Knowing that the world sometimes forgets how wars, including civil wars, affect children, the UN Refugee Agency, UNHCR in Sweden asked award-winning Swedish photojournalist Magnus Wennman to photograph Syrian children in refugee camps and temporary shelters in the Middle East and Europe.
Wennman visited camps in Lebanon, Turkey, Greece and Germany among others where he photographed children as they slept or tried to sleep.
The photos are powerful but the stories next to each one are even more so. They make up a traveling exhibit with the #I Care, now at the Illinois Holocaust Museum in Skokie, titled “Where the Children Sleep.” The I Care hash tag came from a #Who Cares question that was raised.
In the US Capitol in 2016, the exhibit is now at the Illinois Holocaust Museum & Education Center in Skokie to recognize April as International Genocide Awareness & Prevention Month. Titled ”Where the Children Sleep,” it went up April 4 and continues through Sept. 16, 2018.
“The Syrian crises was not on Swedish minds,” said Museum Chief Curator Arielle Weininger, explaining why the UNHCR the UN Refugee Agency wanted to capture the plight of Syrian refugees in a photo essay.
“When Magnus saw the children he was heartbroken. He used the hash tag I Care,” Weininger said.
After pointing out that the Syrian civil War began in 2011 and was already in its fourth year when UNHCR contacted Wennman, Museum Education Director Kelley Szany noted that he visited seven refugee camps to take his photos.
“Specifically, where children were sleeping. He had a six-year-old at the time so he knew how important it was for children to sleep and to feel secure when sleeping,” said Szany.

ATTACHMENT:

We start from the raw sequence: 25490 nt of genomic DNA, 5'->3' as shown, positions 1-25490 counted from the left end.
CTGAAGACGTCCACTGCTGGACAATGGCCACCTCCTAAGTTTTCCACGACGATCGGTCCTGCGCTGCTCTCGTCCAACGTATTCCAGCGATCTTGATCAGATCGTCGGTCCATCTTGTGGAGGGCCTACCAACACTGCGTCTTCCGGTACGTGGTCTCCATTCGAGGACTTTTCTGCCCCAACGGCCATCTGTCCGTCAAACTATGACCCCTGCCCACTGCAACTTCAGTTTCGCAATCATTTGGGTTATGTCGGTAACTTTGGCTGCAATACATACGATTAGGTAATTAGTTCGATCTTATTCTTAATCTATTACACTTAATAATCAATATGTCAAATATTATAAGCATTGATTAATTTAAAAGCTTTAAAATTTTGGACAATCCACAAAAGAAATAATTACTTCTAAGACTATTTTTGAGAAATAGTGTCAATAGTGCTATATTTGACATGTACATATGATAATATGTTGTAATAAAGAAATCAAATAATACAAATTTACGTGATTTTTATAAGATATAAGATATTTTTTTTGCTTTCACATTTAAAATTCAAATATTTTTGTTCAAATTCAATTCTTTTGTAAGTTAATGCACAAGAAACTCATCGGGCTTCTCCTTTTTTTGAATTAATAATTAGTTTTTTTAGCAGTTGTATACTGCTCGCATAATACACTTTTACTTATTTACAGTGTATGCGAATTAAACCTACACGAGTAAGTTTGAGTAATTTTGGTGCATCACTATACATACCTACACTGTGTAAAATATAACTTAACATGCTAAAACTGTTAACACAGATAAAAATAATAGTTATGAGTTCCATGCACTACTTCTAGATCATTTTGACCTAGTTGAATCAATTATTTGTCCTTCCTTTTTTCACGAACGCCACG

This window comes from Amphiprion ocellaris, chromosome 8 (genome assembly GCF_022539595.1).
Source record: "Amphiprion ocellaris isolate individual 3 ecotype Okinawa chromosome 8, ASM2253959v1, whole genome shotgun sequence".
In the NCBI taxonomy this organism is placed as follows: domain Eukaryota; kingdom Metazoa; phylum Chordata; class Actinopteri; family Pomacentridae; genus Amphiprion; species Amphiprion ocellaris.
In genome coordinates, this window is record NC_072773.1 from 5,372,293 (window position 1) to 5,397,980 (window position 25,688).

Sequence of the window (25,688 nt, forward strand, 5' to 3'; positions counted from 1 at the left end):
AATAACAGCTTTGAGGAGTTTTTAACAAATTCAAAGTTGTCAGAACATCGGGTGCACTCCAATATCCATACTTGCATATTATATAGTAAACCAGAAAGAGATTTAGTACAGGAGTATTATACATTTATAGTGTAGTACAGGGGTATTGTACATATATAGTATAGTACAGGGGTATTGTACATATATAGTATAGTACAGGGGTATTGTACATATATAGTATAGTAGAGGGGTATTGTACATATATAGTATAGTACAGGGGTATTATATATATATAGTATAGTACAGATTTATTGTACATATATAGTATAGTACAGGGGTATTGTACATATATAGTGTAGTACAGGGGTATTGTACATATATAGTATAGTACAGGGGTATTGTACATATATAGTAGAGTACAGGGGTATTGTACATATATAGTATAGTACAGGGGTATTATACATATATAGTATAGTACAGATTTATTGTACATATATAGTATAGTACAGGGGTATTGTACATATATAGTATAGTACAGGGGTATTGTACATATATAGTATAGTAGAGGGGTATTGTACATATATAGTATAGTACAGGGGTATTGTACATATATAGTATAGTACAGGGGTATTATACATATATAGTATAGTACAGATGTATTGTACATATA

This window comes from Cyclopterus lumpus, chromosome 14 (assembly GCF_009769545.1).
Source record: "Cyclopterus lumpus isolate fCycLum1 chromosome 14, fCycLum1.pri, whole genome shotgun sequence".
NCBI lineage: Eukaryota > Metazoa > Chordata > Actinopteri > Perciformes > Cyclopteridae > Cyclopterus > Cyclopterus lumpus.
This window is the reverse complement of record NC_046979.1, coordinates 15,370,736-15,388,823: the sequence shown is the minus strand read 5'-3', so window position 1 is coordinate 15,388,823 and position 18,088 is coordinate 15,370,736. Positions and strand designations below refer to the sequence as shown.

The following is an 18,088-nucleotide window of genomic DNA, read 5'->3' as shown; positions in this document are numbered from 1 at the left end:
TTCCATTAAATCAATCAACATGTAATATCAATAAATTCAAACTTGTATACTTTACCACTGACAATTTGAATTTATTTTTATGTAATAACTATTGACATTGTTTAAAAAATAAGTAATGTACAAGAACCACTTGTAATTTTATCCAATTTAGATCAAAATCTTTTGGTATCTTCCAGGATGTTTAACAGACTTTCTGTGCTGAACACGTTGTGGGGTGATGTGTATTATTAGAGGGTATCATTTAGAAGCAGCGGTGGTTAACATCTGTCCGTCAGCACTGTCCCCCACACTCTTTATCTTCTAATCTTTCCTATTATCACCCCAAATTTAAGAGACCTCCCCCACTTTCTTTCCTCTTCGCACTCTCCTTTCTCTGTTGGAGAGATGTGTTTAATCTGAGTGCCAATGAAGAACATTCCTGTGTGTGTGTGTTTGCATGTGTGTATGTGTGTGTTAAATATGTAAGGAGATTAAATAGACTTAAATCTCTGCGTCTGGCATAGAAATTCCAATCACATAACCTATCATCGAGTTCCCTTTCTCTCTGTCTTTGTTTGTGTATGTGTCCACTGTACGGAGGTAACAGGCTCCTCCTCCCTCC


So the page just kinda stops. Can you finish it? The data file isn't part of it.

Weininger and Szany, a noted speaker on the Holocaust and the genocides in Bosnia, Cambodia, Darfur, Rwanda and Syria, were in the photo gallery to meet with “Chicago Theater and Arts” opening day to talk about the exhibit and why it was very appropriate for the museum.
Noting that many of the children had nightmares, Weininger pointed out a photo of a girl in an orange sweater. “She was fearful of her pillow because she associated it with nightmares.”
Weininger added that the museum’s president (Fritzie Fritzshall) a Holocaust survivor explains in a video that no matter how normal a day’s activities are that when it comes to night time there are the nightmares.
“It’s important the exhibit shed light on parallels of genocide,” said Kelley. “These are human beings doing this to other humans.”
Weininger said, “It’s important we raise awareness here at the museum.”
“We can do statistics and facts but what we do best is to tell stories,” said Kelley. “We must put a face to it. “Where the Children Sleep” powerfully relates their story.”
“Here, you have a face behind the story,” said Wininger.
“Where the Children Sleep is at the Illinois Holocaust Museum & Education Center, 9603 Woods Drive, Skokie (west across Edens Expressway from Old Orchard Shopping Center).
Note: If you go do read the story plates next to the photos. In the case of this photo exhibit the short, identifying plates are important. There are also two videos.
For more information on the UN exhibit visit UNHCR.
For more information on the museum visit Illinois Holocaust Museum & Education center.